The Sly and Dizzying “Fingersmith” at the A.R.T.’s Loeb through Sunday Jan. 8


Misdirection, unreliable narrators and skewed perceptions are all the rage these days from the controversial Netflix sci-fi/thriller series, “The O.A.” to the A.R.T.’s “Fingersmith,” an engaging and byzantine play by Alexa Junge and directed by Bill Rauch (he did the terrific “All the Way” with Bryan Cranston) that’s up through Sunday at the Loeb Drama Center.

“Fingersmith” was first a novel by Sarah Waters (2002), then a two-part mini-series for the BBC (2005) and is now a theatrical production, originally done by the Oregon Shakespeare in Cambridge. I had the good fortune – and I mean this – not to have read the book or seen the TV series. Why is this good fortune? Because a lot of the pleasure to be had from the play involves the unexpected twists and turns, which is why here, I will try to set the scene, but reveal as little as possible … while suggesting you take a dive into devilish duplicity done proud in Victorian England. (There’s also love, betrayal and redemption.)

The play opens with Sue Trinder (Tracie Chimo) a pickpocket (aka “fingersmith”) speaking directly to us as she stands in front of what can only be called a Dickensian tenement. She lives,  basically, in a house of thieves, ruled by Mrs. Sucksby (Obie-winning, Tony nominee Kristine Nielsen), who runs a skeevy business of taking in unwanted infants born to young girls and re-routing them to rich families.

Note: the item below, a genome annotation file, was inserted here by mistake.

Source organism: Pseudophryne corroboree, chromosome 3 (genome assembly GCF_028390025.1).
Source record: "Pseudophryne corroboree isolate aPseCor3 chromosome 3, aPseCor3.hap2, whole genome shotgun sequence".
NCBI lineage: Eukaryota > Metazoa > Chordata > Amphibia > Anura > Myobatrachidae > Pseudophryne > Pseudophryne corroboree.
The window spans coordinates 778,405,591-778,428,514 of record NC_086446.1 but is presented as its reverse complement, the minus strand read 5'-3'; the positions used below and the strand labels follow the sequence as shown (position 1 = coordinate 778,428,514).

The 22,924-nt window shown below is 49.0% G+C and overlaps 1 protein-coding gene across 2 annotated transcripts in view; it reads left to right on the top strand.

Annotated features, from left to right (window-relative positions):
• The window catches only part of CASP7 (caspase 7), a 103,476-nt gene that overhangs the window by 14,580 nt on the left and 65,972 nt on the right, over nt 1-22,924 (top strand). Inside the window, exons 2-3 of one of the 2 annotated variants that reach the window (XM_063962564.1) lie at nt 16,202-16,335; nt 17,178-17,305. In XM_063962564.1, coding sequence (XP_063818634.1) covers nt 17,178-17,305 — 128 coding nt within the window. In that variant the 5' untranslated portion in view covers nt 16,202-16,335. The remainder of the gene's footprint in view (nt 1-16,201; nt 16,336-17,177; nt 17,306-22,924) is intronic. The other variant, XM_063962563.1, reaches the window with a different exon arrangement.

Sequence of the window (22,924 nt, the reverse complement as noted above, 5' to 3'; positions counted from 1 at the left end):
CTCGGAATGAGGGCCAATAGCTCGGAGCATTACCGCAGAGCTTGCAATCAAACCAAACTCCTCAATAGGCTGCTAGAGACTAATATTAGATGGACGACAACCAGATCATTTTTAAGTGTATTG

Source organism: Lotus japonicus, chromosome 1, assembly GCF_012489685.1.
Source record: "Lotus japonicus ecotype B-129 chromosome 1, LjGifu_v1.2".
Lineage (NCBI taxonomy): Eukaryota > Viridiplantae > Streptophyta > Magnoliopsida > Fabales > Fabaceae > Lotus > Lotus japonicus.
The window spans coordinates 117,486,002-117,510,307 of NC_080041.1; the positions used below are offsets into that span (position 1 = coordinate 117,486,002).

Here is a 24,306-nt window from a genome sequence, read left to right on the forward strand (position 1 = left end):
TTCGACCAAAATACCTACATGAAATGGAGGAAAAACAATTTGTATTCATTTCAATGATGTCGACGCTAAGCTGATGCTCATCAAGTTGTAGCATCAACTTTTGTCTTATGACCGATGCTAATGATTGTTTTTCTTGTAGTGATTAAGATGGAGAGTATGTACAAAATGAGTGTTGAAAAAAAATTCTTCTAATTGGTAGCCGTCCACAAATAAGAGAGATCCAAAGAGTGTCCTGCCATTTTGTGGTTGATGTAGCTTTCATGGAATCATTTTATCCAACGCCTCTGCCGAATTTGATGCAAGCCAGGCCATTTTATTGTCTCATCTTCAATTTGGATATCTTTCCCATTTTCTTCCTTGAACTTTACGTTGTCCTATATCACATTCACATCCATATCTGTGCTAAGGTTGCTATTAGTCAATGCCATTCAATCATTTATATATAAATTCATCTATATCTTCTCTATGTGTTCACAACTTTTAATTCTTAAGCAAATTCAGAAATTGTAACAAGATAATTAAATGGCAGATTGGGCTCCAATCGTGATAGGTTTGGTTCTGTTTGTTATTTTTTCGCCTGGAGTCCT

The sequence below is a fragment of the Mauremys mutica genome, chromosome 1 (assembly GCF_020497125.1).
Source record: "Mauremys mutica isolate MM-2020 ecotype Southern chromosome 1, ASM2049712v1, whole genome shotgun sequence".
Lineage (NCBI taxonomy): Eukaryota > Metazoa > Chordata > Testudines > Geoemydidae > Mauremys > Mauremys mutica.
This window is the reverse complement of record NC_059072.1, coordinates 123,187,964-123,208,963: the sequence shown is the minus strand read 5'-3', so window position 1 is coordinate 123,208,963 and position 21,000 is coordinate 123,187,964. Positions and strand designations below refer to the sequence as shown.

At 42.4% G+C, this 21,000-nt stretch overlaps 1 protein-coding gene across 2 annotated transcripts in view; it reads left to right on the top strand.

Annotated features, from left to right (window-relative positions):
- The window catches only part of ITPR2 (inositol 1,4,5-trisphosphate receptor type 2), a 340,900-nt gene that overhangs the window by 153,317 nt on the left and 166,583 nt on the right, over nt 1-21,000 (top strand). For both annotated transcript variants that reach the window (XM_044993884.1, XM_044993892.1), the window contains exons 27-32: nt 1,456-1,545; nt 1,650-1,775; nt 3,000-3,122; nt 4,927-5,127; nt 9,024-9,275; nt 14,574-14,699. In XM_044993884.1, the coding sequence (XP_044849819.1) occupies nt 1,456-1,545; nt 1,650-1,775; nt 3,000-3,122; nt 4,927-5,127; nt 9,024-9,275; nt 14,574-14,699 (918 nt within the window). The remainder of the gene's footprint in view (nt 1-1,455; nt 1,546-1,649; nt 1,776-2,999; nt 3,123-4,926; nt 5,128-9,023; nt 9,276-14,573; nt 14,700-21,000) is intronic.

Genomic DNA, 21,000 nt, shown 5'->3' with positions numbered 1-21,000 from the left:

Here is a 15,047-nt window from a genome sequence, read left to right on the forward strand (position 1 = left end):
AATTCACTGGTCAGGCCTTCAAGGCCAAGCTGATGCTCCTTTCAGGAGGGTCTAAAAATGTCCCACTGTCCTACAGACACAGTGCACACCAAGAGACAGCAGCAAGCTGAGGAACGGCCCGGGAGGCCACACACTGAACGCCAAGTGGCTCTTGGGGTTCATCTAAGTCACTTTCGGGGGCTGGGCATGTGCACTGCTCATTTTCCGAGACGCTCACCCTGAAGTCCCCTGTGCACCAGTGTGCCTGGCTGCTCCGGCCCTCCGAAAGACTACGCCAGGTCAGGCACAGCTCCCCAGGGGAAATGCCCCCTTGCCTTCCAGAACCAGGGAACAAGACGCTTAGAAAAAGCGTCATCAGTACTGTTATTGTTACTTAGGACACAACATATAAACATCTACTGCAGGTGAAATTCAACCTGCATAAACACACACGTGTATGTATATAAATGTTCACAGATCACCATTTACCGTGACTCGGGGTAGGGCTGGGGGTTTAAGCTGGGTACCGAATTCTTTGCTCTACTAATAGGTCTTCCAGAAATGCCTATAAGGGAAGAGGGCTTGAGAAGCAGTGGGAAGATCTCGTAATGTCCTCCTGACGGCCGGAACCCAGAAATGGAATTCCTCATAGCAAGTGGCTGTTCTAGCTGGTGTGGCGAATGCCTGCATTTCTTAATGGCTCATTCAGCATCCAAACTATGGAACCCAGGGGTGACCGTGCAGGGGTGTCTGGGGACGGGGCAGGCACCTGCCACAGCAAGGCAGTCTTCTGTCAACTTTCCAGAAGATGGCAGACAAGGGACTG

A very dapper man enters. An old friend of Mrs. Sucksby, his name is Richard Rivers, but he’s referred to as Gentleman (Josiah Bania) and he certainly looks the part. He persuades Sue to be the maid to Maud Lilly (Christina Bennett Lind) who lives in the country with her well-off uncle. Sue’s task is to get smart quick – learn the mannered ways of the upper class – persuade the heiress to marry Gentleman. Then, after much chicanery and double-dealing, she and Gentleman will have Maud at an insane asylum and make off with the loot.

That’s about all I want to say as a set-up. It’s a fast-moving play, jumping from present to past with lightning speed and if there’s a flaw in this helter-skelter maelstrom, it’s just that it’s difficult to sort out who’s doing what when. (Not unlike “The O.A,” come to think of it.) There were some chunks of dialogue that I couldn’t latch onto – and I can’t say if it was under-articulation on the stage or my own damned rock ‘n’ roll ears that affected that most.

It all plays out on Christopher Acebo’s fabulous, synchronous two-tiered set, the slum part and the country manor.

In the first act, it’s Sue telling her story; in the second it’s Maud and it is, well, a big different story, with an unexpected romantic turn among the many other head-spinning OMG moments. “Fingersmith” works on multiple levels: In many ways it’s a dark comedy, in others a mystery, another a tale of class conflict and morality and of gender power relationships.

64 Brattle St., Cambridge, 617-547-8300. Tickets: $95.

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